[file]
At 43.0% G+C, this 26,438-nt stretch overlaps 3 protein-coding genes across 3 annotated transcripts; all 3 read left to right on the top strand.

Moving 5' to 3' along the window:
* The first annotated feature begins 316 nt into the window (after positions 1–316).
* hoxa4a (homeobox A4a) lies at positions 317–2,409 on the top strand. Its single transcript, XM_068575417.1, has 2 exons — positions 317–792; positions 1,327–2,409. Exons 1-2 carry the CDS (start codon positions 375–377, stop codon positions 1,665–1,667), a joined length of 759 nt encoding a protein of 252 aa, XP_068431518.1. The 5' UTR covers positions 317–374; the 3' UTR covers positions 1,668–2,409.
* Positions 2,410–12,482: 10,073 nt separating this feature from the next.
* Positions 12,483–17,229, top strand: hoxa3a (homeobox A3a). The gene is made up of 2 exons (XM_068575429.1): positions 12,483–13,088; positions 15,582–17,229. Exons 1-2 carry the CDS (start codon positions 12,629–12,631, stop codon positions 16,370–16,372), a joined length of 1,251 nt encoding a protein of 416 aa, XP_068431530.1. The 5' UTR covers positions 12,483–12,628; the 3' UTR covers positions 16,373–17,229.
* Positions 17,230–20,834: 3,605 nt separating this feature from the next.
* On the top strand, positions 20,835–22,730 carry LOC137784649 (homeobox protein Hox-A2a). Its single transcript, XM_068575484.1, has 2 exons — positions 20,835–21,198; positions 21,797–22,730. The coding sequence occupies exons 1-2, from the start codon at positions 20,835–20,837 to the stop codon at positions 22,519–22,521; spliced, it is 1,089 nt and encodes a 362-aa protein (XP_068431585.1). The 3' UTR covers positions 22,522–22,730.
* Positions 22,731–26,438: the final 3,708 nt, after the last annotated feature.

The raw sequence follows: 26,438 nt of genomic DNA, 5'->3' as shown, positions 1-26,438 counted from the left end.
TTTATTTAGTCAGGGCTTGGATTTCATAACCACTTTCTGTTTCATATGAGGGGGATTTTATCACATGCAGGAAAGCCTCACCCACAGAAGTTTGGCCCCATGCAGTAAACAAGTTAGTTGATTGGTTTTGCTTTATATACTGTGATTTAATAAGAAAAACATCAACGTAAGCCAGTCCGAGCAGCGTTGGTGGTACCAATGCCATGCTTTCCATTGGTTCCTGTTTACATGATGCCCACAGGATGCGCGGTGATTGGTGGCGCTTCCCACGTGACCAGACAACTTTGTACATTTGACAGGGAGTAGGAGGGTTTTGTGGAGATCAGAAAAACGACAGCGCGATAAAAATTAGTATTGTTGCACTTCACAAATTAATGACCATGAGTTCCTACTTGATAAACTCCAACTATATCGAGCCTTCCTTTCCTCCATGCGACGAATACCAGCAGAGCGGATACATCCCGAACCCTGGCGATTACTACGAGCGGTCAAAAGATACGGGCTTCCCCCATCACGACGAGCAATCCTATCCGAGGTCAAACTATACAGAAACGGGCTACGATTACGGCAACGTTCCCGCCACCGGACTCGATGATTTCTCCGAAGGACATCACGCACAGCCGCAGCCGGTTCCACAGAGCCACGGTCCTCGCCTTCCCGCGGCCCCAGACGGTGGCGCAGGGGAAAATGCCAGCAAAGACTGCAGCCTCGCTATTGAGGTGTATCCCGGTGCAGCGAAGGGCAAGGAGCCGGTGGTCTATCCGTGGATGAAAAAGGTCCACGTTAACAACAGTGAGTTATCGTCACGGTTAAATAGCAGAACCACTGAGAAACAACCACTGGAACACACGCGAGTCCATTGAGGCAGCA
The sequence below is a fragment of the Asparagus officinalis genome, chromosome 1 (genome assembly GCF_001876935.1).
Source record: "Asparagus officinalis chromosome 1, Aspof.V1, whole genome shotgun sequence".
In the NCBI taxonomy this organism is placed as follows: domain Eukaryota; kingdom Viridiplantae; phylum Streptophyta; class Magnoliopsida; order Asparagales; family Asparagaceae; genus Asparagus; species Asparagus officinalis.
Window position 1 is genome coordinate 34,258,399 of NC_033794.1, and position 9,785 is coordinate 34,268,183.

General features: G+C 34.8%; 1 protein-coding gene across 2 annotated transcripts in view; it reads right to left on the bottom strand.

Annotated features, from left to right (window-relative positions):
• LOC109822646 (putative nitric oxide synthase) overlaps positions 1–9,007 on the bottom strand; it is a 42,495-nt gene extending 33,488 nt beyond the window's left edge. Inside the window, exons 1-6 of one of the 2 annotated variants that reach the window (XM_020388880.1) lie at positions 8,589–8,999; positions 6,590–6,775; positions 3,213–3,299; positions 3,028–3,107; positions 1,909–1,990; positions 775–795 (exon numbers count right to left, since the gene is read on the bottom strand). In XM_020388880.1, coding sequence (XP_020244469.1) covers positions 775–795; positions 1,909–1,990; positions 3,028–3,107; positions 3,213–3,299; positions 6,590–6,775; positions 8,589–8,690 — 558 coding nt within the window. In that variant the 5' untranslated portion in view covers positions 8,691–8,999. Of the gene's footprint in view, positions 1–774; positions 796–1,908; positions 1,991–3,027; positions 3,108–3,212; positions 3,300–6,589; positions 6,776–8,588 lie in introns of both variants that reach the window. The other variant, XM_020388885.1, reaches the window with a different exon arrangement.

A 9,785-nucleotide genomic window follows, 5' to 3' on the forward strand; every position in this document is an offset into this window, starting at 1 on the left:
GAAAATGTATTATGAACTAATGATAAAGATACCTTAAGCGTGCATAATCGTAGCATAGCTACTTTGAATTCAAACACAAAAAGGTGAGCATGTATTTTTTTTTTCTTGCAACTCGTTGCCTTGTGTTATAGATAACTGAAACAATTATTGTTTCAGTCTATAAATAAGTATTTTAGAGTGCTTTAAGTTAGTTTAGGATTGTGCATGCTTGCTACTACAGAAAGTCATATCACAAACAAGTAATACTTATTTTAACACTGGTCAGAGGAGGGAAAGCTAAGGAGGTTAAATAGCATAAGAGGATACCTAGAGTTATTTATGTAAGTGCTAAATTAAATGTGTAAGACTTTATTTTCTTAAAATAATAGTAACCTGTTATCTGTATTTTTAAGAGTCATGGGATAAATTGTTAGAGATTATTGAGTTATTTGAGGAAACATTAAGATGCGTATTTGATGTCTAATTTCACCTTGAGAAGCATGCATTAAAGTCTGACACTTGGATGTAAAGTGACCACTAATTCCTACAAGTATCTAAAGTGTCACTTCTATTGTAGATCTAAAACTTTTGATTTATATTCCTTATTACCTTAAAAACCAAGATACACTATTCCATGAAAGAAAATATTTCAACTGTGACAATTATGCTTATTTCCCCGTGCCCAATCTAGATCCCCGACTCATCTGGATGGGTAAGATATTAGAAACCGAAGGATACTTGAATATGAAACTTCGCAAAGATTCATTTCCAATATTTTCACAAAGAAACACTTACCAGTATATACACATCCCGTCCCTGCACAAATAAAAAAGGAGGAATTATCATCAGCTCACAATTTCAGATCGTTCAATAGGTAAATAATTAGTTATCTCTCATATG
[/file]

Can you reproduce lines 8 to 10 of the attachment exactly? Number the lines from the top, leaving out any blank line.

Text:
* On the top strand, positions 20,835–22,730 carry LOC137784649 (homeobox protein Hox-A2a). Its single transcript, XM_068575484.1, has 2 exons — positions 20,835–21,198; positions 21,797–22,730. The coding sequence occupies exons 1-2, from the start codon at positions 20,835–20,837 to the stop codon at positions 22,519–22,521; spliced, it is 1,089 nt and encodes a 362-aa protein (XP_068431585.1). The 3' UTR covers positions 22,522–22,730.
* Positions 22,731–26,438: the final 3,708 nt, after the last annotated feature.

The raw sequence follows: 26,438 nt of genomic DNA, 5'->3' as shown, positions 1-26,438 counted from the left end.